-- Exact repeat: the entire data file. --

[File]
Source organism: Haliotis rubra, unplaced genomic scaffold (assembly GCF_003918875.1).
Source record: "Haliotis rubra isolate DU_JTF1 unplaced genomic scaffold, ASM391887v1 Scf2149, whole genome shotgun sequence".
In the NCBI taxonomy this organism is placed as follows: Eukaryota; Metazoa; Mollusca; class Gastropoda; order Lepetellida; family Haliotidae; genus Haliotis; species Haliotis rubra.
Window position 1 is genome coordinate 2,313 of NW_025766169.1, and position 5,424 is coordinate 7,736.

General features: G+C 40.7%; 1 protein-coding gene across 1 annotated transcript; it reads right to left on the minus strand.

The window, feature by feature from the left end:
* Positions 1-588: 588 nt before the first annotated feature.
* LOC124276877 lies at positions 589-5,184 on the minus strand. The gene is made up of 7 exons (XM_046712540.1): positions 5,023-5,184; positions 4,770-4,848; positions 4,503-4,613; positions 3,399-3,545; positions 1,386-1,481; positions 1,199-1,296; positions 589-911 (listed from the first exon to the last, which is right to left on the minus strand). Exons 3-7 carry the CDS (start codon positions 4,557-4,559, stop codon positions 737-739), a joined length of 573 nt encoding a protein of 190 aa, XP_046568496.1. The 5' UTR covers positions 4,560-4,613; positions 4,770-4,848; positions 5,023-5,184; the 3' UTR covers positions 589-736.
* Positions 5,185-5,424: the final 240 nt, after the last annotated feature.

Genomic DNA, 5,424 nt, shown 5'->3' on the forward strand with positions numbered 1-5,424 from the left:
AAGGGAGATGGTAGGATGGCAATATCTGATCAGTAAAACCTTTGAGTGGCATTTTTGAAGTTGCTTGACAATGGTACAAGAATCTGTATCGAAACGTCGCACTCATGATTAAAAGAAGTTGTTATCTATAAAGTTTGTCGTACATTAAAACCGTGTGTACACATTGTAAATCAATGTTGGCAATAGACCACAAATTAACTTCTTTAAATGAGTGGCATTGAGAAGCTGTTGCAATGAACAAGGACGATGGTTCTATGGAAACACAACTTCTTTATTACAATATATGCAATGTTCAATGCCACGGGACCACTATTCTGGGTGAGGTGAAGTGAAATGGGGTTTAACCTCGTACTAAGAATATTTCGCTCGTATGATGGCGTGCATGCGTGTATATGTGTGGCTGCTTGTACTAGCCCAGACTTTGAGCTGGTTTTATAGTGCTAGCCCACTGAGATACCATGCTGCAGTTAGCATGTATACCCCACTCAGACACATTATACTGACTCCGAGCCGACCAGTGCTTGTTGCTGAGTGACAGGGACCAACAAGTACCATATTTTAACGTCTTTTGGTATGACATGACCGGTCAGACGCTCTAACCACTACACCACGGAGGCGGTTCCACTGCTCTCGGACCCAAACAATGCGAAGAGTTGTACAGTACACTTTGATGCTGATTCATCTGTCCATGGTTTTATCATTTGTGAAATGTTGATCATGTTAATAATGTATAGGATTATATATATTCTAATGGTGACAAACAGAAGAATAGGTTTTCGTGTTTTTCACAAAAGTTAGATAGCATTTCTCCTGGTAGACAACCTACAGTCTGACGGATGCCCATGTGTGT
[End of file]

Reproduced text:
Source organism: Haliotis rubra, unplaced genomic scaffold (assembly GCF_003918875.1).
Source record: "Haliotis rubra isolate DU_JTF1 unplaced genomic scaffold, ASM391887v1 Scf2149, whole genome shotgun sequence".
In the NCBI taxonomy this organism is placed as follows: Eukaryota; Metazoa; Mollusca; class Gastropoda; order Lepetellida; family Haliotidae; genus Haliotis; species Haliotis rubra.
Window position 1 is genome coordinate 2,313 of NW_025766169.1, and position 5,424 is coordinate 7,736.

General features: G+C 40.7%; 1 protein-coding gene across 1 annotated transcript; it reads right to left on the minus strand.

The window, feature by feature from the left end:
* Positions 1-588: 588 nt before the first annotated feature.
* LOC124276877 lies at positions 589-5,184 on the minus strand. The gene is made up of 7 exons (XM_046712540.1): positions 5,023-5,184; positions 4,770-4,848; positions 4,503-4,613; positions 3,399-3,545; positions 1,386-1,481; positions 1,199-1,296; positions 589-911 (listed from the first exon to the last, which is right to left on the minus strand). Exons 3-7 carry the CDS (start codon positions 4,557-4,559, stop codon positions 737-739), a joined length of 573 nt encoding a protein of 190 aa, XP_046568496.1. The 5' UTR covers positions 4,560-4,613; positions 4,770-4,848; positions 5,023-5,184; the 3' UTR covers positions 589-736.
* Positions 5,185-5,424: the final 240 nt, after the last annotated feature.

Genomic DNA, 5,424 nt, shown 5'->3' on the forward strand with positions numbered 1-5,424 from the left:
AAGGGAGATGGTAGGATGGCAATATCTGATCAGTAAAACCTTTGAGTGGCATTTTTGAAGTTGCTTGACAATGGTACAAGAATCTGTATCGAAACGTCGCACTCATGATTAAAAGAAGTTGTTATCTATAAAGTTTGTCGTACATTAAAACCGTGTGTACACATTGTAAATCAATGTTGGCAATAGACCACAAATTAACTTCTTTAAATGAGTGGCATTGAGAAGCTGTTGCAATGAACAAGGACGATGGTTCTATGGAAACACAACTTCTTTATTACAATATATGCAATGTTCAATGCCACGGGACCACTATTCTGGGTGAGGTGAAGTGAAATGGGGTTTAACCTCGTACTAAGAATATTTCGCTCGTATGATGGCGTGCATGCGTGTATATGTGTGGCTGCTTGTACTAGCCCAGACTTTGAGCTGGTTTTATAGTGCTAGCCCACTGAGATACCATGCTGCAGTTAGCATGTATACCCCACTCAGACACATTATACTGACTCCGAGCCGACCAGTGCTTGTTGCTGAGTGACAGGGACCAACAAGTACCATATTTTAACGTCTTTTGGTATGACATGACCGGTCAGACGCTCTAACCACTACACCACGGAGGCGGTTCCACTGCTCTCGGACCCAAACAATGCGAAGAGTTGTACAGTACACTTTGATGCTGATTCATCTGTCCATGGTTTTATCATTTGTGAAATGTTGATCATGTTAATAATGTATAGGATTATATATATTCTAATGGTGACAAACAGAAGAATAGGTTTTCGTGTTTTTCACAAAAGTTAGATAGCATTTCTCCTGGTAGACAACCTACAGTCTGACGGATGCCCATGTGTGT